In the present, Jacky goes to a store and meets a salesgirl, who is actually Lucia. He begins occasionally stalking her and one night, he follows her to a club. When he tries to speak with Lucia he is interrupted by her male acquaintance who flirts with her and asks her to dance. The man leaves the club and Jacky follows him, beating him into a coma. Lucia begins to suspect that Jacky is the boy that Bruno attacked when they where children. Lucia visits Jacky at his home, during their meeting she receives a call from a friend informing her about what happened at the club. Lucia notices bruises on Jacky's knuckles and suspects he is responsible. The police believe that Jacky may be involved in the murder of the cop and decide to raid his property. Diederik tips him off and the two go on the run.

Jacky attempts to see Lucia, but she refuses to let him into her apartment. He becomes increasingly agitated and she invites him in. She admits that she has called the police and knows he is responsible for attacking her friend. In Lucia's bathroom Jacky administers a dangerous dose of testosterone. The police arrive and arrest him and in a testosterone induced rage he attacks the officers. He is shot in the stomach and dies from his wounds.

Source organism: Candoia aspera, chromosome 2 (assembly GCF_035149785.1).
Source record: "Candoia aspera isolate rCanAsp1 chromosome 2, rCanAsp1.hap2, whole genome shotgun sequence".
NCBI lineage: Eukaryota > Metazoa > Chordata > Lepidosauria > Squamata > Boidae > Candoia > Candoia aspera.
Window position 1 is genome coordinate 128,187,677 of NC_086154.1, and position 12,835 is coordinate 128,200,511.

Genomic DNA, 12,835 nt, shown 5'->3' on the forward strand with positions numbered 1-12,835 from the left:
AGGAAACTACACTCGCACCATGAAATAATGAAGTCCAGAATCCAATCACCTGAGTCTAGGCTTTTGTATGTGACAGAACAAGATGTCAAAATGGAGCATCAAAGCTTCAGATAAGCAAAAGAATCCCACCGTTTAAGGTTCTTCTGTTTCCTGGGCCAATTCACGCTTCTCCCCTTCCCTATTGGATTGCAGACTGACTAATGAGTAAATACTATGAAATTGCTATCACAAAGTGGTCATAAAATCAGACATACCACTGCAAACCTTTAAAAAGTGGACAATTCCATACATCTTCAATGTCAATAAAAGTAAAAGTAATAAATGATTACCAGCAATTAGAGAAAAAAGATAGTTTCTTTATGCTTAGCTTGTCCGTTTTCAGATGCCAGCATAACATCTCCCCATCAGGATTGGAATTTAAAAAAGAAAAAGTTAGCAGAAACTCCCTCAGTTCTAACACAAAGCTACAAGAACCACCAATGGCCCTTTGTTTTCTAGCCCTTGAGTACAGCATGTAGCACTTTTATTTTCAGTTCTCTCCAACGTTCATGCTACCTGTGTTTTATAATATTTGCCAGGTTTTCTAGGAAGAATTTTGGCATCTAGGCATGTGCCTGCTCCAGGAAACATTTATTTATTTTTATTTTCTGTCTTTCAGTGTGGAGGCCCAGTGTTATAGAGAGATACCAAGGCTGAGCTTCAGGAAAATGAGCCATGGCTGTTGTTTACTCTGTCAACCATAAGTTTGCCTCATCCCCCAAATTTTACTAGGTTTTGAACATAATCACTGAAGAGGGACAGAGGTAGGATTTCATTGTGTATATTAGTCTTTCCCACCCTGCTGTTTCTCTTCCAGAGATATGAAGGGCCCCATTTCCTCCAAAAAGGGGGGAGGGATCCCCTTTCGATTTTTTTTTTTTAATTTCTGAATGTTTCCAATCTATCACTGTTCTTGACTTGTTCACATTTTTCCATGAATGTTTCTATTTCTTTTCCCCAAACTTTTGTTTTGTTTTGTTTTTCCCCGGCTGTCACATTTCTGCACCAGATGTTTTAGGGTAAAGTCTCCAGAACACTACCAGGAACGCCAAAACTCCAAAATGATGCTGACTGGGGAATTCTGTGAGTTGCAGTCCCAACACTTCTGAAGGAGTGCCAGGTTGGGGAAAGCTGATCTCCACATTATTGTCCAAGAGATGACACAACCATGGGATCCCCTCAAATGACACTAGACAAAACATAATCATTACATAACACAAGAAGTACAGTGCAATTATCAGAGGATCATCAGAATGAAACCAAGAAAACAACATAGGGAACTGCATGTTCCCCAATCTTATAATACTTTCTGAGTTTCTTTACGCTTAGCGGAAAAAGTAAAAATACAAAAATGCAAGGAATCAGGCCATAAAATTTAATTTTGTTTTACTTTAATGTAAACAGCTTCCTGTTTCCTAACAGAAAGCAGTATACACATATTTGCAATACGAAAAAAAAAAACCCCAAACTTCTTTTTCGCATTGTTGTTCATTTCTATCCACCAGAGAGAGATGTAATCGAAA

The film was selected for the panorama section of the 61st Berlin International Film Festival.[1] It premiered in the United States at Fantastic Fest in Austin. Drafthouse Films acquired the rights to distribute the film in the United States where it opened on 17 February 2012 in a limited release.[2]


Critical response[edit]

The film has received generally favourable reviews from critics. Rotten Tomatoes gives the film a score of 87% based on 59 reviews.[3] Metacritic gives the film a weighted average rating of 69/100 based on 23 reviews.[4]

While criticizing the film's awkward flow due to its use of flashbacks, Roger Ebert praised the performance from lead actor Matthias Schoenaerts, noting that

"The one excellent aspect of the film is Matthias Schoenaerts' performance. We often follow him walking in a controlled lurch from side to side, as if merely walking is not enough of a challenge for him. We see his eyes, burning with pain. [...] [The film] impresses because of the pain, sadness and rage contained in the title performance by Flemish actor Matthias Schoenaerts, who bulked up for the role (without steroids), and seems ready to burst from his clothes and even his skin."[5]